With a gross minimum wage of around 1,600 euros, which is about 1,200 euros per month with discounts – with a poverty line of 1,100 euros – in France it is now even more difficult to pay all your bills, taking into account the overall growth. in prices, as the Christmas season is already worrisome for the poorest families.

“People who live on the minimum wage cannot have any additional expenses per month. They barely manage to pay their bills properly, even pay their internet or rent. They always count cents. Social life is impossible, buying a gift is impossible. This Christmas time is causing a lot of anxiety for many families because they know they won’t be able to spend the holiday season the way it should be,” explained Barbara Gomez.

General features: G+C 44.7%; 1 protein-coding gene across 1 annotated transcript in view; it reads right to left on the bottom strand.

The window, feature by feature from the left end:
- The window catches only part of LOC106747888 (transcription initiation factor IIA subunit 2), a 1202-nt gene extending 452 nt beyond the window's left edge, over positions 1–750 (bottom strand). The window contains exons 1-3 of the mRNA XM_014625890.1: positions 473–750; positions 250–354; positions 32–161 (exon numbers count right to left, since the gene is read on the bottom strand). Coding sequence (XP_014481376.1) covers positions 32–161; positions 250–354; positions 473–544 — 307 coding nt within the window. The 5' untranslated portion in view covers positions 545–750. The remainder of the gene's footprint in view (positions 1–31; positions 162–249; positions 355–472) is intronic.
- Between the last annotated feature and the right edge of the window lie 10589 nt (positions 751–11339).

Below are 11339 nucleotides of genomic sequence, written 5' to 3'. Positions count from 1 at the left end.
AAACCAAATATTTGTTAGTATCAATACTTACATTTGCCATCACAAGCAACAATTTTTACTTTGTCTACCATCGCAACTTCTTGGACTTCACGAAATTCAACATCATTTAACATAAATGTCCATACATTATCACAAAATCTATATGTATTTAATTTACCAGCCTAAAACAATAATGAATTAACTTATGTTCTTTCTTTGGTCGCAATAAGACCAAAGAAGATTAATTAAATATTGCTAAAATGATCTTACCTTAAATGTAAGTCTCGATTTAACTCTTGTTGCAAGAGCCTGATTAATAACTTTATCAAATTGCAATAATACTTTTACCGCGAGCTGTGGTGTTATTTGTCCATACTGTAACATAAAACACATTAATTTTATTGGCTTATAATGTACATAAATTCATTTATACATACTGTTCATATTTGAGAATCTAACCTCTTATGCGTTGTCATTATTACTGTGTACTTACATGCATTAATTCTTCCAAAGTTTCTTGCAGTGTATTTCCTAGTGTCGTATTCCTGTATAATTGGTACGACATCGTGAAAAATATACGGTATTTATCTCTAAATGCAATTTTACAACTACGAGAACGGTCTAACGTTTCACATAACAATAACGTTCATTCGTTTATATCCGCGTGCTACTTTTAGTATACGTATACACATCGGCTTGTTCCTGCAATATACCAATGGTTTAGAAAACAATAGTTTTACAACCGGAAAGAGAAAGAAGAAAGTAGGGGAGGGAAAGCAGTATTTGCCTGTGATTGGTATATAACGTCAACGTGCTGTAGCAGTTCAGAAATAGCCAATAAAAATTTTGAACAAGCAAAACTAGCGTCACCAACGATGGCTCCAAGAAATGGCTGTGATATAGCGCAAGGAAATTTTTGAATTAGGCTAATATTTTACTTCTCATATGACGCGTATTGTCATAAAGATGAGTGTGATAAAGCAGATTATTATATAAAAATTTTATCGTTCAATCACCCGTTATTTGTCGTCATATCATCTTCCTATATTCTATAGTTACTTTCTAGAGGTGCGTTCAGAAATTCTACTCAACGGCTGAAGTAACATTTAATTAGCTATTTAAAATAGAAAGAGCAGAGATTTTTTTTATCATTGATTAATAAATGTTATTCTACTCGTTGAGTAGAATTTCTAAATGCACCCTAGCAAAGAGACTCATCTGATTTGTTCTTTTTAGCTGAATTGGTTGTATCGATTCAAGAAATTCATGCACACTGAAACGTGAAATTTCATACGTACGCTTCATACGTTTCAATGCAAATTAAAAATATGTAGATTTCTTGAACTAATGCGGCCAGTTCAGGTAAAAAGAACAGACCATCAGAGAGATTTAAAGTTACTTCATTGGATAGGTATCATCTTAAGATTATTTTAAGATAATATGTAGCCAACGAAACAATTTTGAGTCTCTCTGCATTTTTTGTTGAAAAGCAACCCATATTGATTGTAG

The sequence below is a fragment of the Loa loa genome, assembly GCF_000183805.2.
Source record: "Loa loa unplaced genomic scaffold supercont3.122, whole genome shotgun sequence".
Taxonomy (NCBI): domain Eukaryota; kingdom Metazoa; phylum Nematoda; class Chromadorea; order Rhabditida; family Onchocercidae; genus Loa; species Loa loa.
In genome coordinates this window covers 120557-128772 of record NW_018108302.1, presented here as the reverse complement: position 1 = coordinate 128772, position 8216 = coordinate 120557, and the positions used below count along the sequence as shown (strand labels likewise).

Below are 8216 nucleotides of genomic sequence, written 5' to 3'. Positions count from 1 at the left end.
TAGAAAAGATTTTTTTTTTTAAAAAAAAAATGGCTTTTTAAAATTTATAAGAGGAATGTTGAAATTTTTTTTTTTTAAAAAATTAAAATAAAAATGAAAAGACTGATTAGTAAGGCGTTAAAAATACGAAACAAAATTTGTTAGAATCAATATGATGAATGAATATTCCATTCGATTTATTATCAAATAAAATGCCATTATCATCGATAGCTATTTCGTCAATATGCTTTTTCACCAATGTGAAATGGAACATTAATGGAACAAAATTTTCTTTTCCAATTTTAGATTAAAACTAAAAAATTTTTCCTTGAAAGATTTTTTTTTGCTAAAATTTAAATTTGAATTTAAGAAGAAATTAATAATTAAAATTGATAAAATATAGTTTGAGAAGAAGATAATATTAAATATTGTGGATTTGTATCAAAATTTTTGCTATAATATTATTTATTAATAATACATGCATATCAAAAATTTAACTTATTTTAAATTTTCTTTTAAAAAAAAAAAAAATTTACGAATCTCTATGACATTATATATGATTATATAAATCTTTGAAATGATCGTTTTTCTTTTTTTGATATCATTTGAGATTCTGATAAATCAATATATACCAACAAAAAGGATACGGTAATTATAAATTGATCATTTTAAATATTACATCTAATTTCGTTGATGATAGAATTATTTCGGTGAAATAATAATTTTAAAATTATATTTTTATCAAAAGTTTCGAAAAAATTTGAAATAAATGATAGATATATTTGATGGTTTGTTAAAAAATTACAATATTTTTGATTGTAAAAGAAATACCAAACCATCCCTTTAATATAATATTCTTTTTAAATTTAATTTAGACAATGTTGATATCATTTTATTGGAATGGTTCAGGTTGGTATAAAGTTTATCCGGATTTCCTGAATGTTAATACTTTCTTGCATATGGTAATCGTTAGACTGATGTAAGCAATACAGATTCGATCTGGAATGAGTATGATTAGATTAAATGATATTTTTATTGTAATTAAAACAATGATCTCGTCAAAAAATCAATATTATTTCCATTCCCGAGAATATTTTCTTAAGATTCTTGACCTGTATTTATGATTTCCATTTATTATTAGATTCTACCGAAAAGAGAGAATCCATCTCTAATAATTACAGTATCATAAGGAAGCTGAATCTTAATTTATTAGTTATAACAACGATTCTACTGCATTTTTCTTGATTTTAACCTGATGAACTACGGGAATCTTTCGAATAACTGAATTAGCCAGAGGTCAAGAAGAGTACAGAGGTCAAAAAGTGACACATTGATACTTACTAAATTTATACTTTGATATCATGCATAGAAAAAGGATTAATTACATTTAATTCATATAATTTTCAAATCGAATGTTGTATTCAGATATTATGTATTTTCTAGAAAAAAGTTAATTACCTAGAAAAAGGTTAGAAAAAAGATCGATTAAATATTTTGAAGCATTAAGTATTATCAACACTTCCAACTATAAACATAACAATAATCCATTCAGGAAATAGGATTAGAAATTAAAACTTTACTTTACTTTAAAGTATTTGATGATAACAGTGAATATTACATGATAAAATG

This local elected official reports that now in Paris, where the government has ordered thermometers in schools not to exceed 18 degrees due to energy prices, children are spending their morning classes in coats due to the low temperatures already being felt in the capital. However, the left autarky tries to continue to support those who are struggling.

“We are doing our best to at least not raise prices for public inventory, for example, in canteens. We financially help people with great difficulties, but the municipality also pays for electricity. We are trying to do it collectively,” a French-Portuguese elected official said, recalling that Paris is also trying to fight rising rents by recently adopting tougher sanctions against non-compliant landlords.